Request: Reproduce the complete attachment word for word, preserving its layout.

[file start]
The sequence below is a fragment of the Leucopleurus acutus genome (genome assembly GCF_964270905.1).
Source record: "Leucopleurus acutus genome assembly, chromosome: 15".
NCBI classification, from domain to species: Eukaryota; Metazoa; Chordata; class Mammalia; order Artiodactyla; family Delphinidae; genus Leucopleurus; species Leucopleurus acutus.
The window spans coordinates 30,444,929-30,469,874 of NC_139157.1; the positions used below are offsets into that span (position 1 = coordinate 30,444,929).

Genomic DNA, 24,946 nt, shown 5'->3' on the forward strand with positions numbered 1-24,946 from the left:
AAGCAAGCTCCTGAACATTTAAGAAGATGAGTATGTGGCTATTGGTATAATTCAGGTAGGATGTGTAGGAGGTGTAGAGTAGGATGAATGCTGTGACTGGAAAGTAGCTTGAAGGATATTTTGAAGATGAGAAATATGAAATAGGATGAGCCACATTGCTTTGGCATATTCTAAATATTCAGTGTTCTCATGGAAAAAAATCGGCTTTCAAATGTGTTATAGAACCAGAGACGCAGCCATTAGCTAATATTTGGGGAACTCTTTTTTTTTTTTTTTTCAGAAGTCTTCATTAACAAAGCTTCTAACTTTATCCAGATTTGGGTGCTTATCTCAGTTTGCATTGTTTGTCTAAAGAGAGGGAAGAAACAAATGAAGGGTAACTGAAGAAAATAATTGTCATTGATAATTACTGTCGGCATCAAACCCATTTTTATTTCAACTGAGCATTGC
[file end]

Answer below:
The sequence below is a fragment of the Leucopleurus acutus genome (genome assembly GCF_964270905.1).
Source record: "Leucopleurus acutus genome assembly, chromosome: 15".
NCBI classification, from domain to species: Eukaryota; Metazoa; Chordata; class Mammalia; order Artiodactyla; family Delphinidae; genus Leucopleurus; species Leucopleurus acutus.
The window spans coordinates 30,444,929-30,469,874 of NC_139157.1; the positions used below are offsets into that span (position 1 = coordinate 30,444,929).

Genomic DNA, 24,946 nt, shown 5'->3' on the forward strand with positions numbered 1-24,946 from the left:
AAGCAAGCTCCTGAACATTTAAGAAGATGAGTATGTGGCTATTGGTATAATTCAGGTAGGATGTGTAGGAGGTGTAGAGTAGGATGAATGCTGTGACTGGAAAGTAGCTTGAAGGATATTTTGAAGATGAGAAATATGAAATAGGATGAGCCACATTGCTTTGGCATATTCTAAATATTCAGTGTTCTCATGGAAAAAAATCGGCTTTCAAATGTGTTATAGAACCAGAGACGCAGCCATTAGCTAATATTTGGGGAACTCTTTTTTTTTTTTTTTTCAGAAGTCTTCATTAACAAAGCTTCTAACTTTATCCAGATTTGGGTGCTTATCTCAGTTTGCATTGTTTGTCTAAAGAGAGGGAAGAAACAAATGAAGGGTAACTGAAGAAAATAATTGTCATTGATAATTACTGTCGGCATCAAACCCATTTTTATTTCAACTGAGCATTGC